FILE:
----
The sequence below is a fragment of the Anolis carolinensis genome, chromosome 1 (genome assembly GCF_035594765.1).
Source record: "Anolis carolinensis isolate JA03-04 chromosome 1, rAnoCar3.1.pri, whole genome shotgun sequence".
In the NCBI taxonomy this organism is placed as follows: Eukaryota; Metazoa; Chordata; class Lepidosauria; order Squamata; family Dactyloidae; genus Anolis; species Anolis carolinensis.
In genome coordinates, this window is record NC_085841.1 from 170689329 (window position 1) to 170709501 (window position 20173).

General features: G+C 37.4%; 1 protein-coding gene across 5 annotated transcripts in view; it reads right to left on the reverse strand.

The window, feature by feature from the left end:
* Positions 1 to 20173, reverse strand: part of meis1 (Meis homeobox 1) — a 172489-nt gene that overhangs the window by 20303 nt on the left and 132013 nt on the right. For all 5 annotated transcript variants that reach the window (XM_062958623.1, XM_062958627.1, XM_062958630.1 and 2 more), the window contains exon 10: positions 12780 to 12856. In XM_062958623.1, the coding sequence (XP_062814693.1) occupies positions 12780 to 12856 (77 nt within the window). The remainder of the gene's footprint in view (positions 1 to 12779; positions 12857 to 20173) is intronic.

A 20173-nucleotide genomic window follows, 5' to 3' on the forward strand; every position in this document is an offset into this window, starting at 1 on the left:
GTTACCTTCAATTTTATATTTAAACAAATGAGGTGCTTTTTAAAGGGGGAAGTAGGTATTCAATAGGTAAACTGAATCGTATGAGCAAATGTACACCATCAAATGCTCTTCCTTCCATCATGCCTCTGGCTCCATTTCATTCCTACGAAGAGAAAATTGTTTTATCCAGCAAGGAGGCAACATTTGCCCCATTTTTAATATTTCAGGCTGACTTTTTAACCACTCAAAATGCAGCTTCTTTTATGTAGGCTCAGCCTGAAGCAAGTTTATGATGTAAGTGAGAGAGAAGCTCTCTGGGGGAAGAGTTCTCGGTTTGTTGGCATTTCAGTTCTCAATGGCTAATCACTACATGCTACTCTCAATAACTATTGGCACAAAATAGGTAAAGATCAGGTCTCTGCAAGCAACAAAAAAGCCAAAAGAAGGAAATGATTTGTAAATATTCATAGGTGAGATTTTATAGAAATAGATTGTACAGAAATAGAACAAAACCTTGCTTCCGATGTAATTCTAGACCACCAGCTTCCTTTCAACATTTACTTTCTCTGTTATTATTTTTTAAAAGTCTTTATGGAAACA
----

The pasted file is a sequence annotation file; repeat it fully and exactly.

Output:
The sequence below is a fragment of the Anolis carolinensis genome, chromosome 1 (genome assembly GCF_035594765.1).
Source record: "Anolis carolinensis isolate JA03-04 chromosome 1, rAnoCar3.1.pri, whole genome shotgun sequence".
In the NCBI taxonomy this organism is placed as follows: Eukaryota; Metazoa; Chordata; class Lepidosauria; order Squamata; family Dactyloidae; genus Anolis; species Anolis carolinensis.
In genome coordinates, this window is record NC_085841.1 from 170689329 (window position 1) to 170709501 (window position 20173).

General features: G+C 37.4%; 1 protein-coding gene across 5 annotated transcripts in view; it reads right to left on the reverse strand.

The window, feature by feature from the left end:
* Positions 1 to 20173, reverse strand: part of meis1 (Meis homeobox 1) — a 172489-nt gene that overhangs the window by 20303 nt on the left and 132013 nt on the right. For all 5 annotated transcript variants that reach the window (XM_062958623.1, XM_062958627.1, XM_062958630.1 and 2 more), the window contains exon 10: positions 12780 to 12856. In XM_062958623.1, the coding sequence (XP_062814693.1) occupies positions 12780 to 12856 (77 nt within the window). The remainder of the gene's footprint in view (positions 1 to 12779; positions 12857 to 20173) is intronic.

A 20173-nucleotide genomic window follows, 5' to 3' on the forward strand; every position in this document is an offset into this window, starting at 1 on the left:
GTTACCTTCAATTTTATATTTAAACAAATGAGGTGCTTTTTAAAGGGGGAAGTAGGTATTCAATAGGTAAACTGAATCGTATGAGCAAATGTACACCATCAAATGCTCTTCCTTCCATCATGCCTCTGGCTCCATTTCATTCCTACGAAGAGAAAATTGTTTTATCCAGCAAGGAGGCAACATTTGCCCCATTTTTAATATTTCAGGCTGACTTTTTAACCACTCAAAATGCAGCTTCTTTTATGTAGGCTCAGCCTGAAGCAAGTTTATGATGTAAGTGAGAGAGAAGCTCTCTGGGGGAAGAGTTCTCGGTTTGTTGGCATTTCAGTTCTCAATGGCTAATCACTACATGCTACTCTCAATAACTATTGGCACAAAATAGGTAAAGATCAGGTCTCTGCAAGCAACAAAAAAGCCAAAAGAAGGAAATGATTTGTAAATATTCATAGGTGAGATTTTATAGAAATAGATTGTACAGAAATAGAACAAAACCTTGCTTCCGATGTAATTCTAGACCACCAGCTTCCTTTCAACATTTACTTTCTCTGTTATTATTTTTTAAAAGTCTTTATGGAAACA